there is absolutely no record evidence to support a claim that those defendants failed to provide American Appraisal with all relevant information. Second, U.S. News and the directors are said to have failed to scrutinize adequately the appraisal process. Second Amended Complaint para. 81. That claim may have some merit and would be analogous to a claim that those defendants breached their fiduciary duty of care under ERISA § 404(a).
Accordingly, defendants will be granted summary judgment as to plaintiffs' negligence claim, but only insofar as that claim is premised upon defendants' failure to furnish American Appraisal with information relevant to a valuation of the U.S. News real estate holdings.
For the reasons set forth above, defendants' motions are granted in part, but only as to the following plaintiffs, claims, or factual issues, as specified herein:
A. Statute of Limitations
The claims of plaintiffs Haller, LeCompte, Stifel, Strube and Truitt for benefits due under ERISA § 502(a)(1)(B), for breach of the fiduciary duty of care under ERISA § 502(a)(3), and for negligence are time-barred.
B. Securities and Common-law Fraud
Defendants' motions are granted as to all plaintiffs' claims for securities and common-law fraud.
Plaintiffs' claims under ERISA § 502(a)(1)(B), to the extent that they are not time-barred, may proceed to trial. Summary judgment is granted defendants as to all plaintiffs' claims under ERISA § 502(a)(3), except insofar as those claims are premised upon a breach by U.S. News and the director-defendants of their duty to scrutinize adequately the appraisal.
D. Common-law Claims
1. Breach of fiduciary duty
Summary judgment is granted defendants on all plaintiffs' claims for common-law breach of fiduciary duty.
2. Unjust enrichment
Summary judgment is granted defendants as to all plaintiffs' claims for unjust enrichment.
Summary judgment is granted defendants on all plaintiffs' negligence claims, except insofar as they are premised upon the failure of U.S. News and the director-defendants to scrutinize adequately the appraisal.
An appropriate Order will be entered.
[EDITOR'S NOTE: The following Court provided text does no appear at this cite in 639 F. Supp.]
(Granting in Part and Denying in Part Defendants Motions for Summary Judgment)
In accordance with the Memorandum Opinion issued herewith, it is this 7th day of July, 1986,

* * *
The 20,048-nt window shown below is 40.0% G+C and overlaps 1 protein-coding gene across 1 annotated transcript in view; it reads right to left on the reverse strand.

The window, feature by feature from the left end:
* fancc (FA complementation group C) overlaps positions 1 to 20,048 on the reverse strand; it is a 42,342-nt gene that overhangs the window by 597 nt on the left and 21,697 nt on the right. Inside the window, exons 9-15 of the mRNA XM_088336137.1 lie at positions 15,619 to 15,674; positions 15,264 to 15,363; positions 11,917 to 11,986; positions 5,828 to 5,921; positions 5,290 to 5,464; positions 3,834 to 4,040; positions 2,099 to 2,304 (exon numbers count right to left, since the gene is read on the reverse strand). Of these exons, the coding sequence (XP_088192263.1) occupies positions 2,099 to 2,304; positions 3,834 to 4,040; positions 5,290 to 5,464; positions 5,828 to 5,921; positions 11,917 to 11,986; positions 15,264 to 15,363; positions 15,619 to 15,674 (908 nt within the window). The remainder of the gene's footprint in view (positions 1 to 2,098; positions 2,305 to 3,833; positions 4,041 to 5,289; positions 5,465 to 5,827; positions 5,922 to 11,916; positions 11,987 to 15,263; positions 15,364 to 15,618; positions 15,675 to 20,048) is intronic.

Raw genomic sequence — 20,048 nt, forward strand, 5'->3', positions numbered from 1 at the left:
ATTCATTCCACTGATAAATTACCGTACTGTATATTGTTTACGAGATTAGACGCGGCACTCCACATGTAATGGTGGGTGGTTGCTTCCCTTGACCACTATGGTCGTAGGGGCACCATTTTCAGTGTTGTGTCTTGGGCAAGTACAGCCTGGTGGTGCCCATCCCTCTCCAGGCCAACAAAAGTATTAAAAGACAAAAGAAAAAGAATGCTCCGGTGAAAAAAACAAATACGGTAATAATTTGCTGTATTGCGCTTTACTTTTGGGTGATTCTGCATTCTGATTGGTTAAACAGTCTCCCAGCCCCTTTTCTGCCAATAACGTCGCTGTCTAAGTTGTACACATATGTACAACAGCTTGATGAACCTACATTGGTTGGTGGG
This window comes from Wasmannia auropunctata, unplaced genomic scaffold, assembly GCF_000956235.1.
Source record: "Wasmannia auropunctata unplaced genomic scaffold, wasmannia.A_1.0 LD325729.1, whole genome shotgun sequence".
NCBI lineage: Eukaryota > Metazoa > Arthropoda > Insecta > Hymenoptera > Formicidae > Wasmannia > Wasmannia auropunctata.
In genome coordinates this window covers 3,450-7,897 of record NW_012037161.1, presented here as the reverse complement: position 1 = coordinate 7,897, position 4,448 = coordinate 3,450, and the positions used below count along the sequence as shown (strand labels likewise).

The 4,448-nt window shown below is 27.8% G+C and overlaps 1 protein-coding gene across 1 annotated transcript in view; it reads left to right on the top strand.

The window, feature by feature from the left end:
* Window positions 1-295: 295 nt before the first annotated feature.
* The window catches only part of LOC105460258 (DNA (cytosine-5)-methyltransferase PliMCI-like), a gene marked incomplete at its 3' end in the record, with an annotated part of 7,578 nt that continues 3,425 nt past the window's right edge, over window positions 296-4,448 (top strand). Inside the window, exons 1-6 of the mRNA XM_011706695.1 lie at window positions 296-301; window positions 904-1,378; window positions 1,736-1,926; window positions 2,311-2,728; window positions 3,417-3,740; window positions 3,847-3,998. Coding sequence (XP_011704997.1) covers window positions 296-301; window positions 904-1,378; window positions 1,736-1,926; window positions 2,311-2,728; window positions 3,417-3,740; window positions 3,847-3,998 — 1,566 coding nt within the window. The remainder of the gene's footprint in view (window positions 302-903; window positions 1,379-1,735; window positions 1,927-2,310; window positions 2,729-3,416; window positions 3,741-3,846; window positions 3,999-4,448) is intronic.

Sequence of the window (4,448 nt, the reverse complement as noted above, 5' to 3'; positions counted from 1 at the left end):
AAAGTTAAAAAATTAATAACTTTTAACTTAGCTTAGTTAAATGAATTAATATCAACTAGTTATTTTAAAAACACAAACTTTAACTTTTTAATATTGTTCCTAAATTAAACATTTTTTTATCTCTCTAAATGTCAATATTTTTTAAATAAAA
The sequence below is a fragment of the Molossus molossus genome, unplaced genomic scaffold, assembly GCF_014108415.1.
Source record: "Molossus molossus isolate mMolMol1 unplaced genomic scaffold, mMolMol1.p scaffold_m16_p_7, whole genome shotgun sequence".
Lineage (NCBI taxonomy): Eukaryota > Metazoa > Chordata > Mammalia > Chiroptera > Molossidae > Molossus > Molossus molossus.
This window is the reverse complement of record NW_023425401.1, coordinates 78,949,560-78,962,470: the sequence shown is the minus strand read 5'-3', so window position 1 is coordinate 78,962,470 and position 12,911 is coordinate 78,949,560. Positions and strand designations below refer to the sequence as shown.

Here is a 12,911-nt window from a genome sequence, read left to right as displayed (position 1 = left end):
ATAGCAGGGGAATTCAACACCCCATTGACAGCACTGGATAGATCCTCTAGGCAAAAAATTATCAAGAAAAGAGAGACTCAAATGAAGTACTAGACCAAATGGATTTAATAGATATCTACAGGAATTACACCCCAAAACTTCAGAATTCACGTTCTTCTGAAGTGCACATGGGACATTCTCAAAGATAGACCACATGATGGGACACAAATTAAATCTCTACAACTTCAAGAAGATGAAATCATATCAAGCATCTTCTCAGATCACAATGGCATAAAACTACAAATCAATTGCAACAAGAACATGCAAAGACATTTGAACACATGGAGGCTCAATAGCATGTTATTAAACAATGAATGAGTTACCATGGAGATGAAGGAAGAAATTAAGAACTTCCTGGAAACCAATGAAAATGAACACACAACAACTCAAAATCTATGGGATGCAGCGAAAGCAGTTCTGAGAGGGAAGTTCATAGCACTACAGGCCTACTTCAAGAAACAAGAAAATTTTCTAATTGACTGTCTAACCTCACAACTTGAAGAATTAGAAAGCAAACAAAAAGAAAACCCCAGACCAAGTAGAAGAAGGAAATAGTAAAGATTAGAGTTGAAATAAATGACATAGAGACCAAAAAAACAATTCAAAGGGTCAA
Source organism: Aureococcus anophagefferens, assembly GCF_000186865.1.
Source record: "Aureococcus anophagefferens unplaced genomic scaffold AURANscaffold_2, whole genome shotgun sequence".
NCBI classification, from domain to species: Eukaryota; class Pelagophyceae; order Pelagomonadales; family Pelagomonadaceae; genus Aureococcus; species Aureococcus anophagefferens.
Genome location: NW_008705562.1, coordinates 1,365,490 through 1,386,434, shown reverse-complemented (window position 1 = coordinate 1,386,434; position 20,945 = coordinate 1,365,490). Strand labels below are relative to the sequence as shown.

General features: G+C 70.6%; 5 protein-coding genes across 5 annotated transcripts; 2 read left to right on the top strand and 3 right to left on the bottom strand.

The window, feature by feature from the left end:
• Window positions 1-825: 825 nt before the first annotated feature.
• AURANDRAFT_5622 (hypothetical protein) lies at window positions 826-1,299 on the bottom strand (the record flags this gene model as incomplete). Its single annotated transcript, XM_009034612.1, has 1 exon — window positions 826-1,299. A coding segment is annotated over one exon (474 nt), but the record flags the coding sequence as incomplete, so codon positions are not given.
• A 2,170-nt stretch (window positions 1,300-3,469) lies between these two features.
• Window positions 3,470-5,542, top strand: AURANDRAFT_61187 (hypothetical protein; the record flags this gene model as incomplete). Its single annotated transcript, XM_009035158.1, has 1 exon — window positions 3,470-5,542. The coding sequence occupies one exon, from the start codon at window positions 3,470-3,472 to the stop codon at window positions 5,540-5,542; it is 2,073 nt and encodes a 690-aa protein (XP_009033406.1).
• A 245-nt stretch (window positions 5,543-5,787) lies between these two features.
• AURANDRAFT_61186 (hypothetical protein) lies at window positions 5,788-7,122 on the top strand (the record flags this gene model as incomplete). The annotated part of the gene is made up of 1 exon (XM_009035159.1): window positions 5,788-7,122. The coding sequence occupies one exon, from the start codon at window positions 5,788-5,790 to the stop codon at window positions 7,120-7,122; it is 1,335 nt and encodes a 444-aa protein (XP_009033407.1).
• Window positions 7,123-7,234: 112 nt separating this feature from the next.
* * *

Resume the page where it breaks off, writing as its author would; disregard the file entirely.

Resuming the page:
That defendants' motions for summary judgment are granted in part and denied in part as set forth below:
1. As to the statute of limitations:
Defendants' motions are granted as to the claims of plaintiffs Haller, LeCompte, Stifel, Strube and Truitt for benefits due under section 502(a)(1) (B) of the Employee Retirement Income Security Act of 1974 ("ERISA"), for breach of the fiduciary duty of care under section 502(a)(3) of ERISA, and for negligence.
2. As to plaintiff's claims for securities and common-law fraud
Defendants' motions are granted as to all plaintiffs' claims for violation of the section 10(b) of the Securities Exchange Act of 1934 and Rule 10b-5 of the Securities and Exchange Commission and for common-law fraud.
3. As to plaintiffs' claims under ERISA
Defendants' motions are granted as to all plaintiffs' claims under ERISA § 502(a)(3) to the extent that they are premised upon intentional or fraudulent conduct. Defendants' motions are denied as to those claims to the extent that they are premised upon a breach by U.S. News and the director-defendants of their fiduciary duty of care in not adequately scrutinizing the appraisal. Claims brought under ERlSA § 502(a)(1)(B), to the extent that they are not time-barred, may proceed to trial.
4. As to plaintiffs' common-law claims
(i) Common-law breach of fiduciary duty
Defendants' motions are granted as to all plaintiffs' claims for common-law breach of fiduciary duty.
(ii) Unjust enrichment
Defendants' motions are granted as to all plaintiffs' claims for unjust enrichment.
Defendants; motions are granted as to all plaintiffs' claims for negligence to the extent that they are based upon the failure of U.S. News and the director-defendants to convey adequate information to American Appraisal Associates, Inc. Defendants' motions are denied as to those claims to the extent that they are based upon the failure of U.S. News and the director-defendants to scrutinize adequately the appraisal.